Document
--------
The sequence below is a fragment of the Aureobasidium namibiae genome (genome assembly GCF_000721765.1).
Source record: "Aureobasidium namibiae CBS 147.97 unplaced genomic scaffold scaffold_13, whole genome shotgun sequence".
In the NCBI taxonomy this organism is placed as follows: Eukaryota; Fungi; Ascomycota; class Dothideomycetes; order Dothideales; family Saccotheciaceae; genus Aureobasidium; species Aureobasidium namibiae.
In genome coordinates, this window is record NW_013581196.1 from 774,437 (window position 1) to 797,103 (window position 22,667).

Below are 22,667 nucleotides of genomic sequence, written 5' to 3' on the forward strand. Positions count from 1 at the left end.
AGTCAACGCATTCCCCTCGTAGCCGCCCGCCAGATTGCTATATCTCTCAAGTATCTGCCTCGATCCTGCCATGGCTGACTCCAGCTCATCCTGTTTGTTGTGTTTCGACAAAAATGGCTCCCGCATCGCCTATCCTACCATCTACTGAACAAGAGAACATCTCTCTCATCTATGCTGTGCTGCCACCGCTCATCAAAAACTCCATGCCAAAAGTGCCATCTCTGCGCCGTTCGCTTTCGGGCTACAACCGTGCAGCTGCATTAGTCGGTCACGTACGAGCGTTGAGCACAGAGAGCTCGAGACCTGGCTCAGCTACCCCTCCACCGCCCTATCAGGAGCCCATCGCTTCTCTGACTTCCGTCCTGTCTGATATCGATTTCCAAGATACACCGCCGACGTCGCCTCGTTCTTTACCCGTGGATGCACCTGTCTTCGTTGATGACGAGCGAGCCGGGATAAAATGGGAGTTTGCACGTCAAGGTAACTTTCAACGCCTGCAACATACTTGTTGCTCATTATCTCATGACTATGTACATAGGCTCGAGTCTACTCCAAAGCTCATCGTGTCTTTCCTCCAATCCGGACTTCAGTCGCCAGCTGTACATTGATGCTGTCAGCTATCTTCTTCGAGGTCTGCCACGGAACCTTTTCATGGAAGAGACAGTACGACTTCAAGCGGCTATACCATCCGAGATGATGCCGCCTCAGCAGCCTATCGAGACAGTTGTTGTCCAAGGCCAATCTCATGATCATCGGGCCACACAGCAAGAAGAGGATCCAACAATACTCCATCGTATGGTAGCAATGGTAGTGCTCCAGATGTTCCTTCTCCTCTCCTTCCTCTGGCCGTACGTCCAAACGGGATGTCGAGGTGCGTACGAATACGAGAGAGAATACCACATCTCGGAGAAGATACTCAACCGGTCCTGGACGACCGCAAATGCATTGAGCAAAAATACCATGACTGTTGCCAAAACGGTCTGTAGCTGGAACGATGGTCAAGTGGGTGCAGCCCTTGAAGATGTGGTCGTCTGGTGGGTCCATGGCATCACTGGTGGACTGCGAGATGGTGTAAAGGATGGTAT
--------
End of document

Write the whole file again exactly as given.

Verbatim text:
The sequence below is a fragment of the Aureobasidium namibiae genome (genome assembly GCF_000721765.1).
Source record: "Aureobasidium namibiae CBS 147.97 unplaced genomic scaffold scaffold_13, whole genome shotgun sequence".
In the NCBI taxonomy this organism is placed as follows: Eukaryota; Fungi; Ascomycota; class Dothideomycetes; order Dothideales; family Saccotheciaceae; genus Aureobasidium; species Aureobasidium namibiae.
In genome coordinates, this window is record NW_013581196.1 from 774,437 (window position 1) to 797,103 (window position 22,667).

Below are 22,667 nucleotides of genomic sequence, written 5' to 3' on the forward strand. Positions count from 1 at the left end.
AGTCAACGCATTCCCCTCGTAGCCGCCCGCCAGATTGCTATATCTCTCAAGTATCTGCCTCGATCCTGCCATGGCTGACTCCAGCTCATCCTGTTTGTTGTGTTTCGACAAAAATGGCTCCCGCATCGCCTATCCTACCATCTACTGAACAAGAGAACATCTCTCTCATCTATGCTGTGCTGCCACCGCTCATCAAAAACTCCATGCCAAAAGTGCCATCTCTGCGCCGTTCGCTTTCGGGCTACAACCGTGCAGCTGCATTAGTCGGTCACGTACGAGCGTTGAGCACAGAGAGCTCGAGACCTGGCTCAGCTACCCCTCCACCGCCCTATCAGGAGCCCATCGCTTCTCTGACTTCCGTCCTGTCTGATATCGATTTCCAAGATACACCGCCGACGTCGCCTCGTTCTTTACCCGTGGATGCACCTGTCTTCGTTGATGACGAGCGAGCCGGGATAAAATGGGAGTTTGCACGTCAAGGTAACTTTCAACGCCTGCAACATACTTGTTGCTCATTATCTCATGACTATGTACATAGGCTCGAGTCTACTCCAAAGCTCATCGTGTCTTTCCTCCAATCCGGACTTCAGTCGCCAGCTGTACATTGATGCTGTCAGCTATCTTCTTCGAGGTCTGCCACGGAACCTTTTCATGGAAGAGACAGTACGACTTCAAGCGGCTATACCATCCGAGATGATGCCGCCTCAGCAGCCTATCGAGACAGTTGTTGTCCAAGGCCAATCTCATGATCATCGGGCCACACAGCAAGAAGAGGATCCAACAATACTCCATCGTATGGTAGCAATGGTAGTGCTCCAGATGTTCCTTCTCCTCTCCTTCCTCTGGCCGTACGTCCAAACGGGATGTCGAGGTGCGTACGAATACGAGAGAGAATACCACATCTCGGAGAAGATACTCAACCGGTCCTGGACGACCGCAAATGCATTGAGCAAAAATACCATGACTGTTGCCAAAACGGTCTGTAGCTGGAACGATGGTCAAGTGGGTGCAGCCCTTGAAGATGTGGTCGTCTGGTGGGTCCATGGCATCACTGGTGGACTGCGAGATGGTGTAAAGGATGGTAT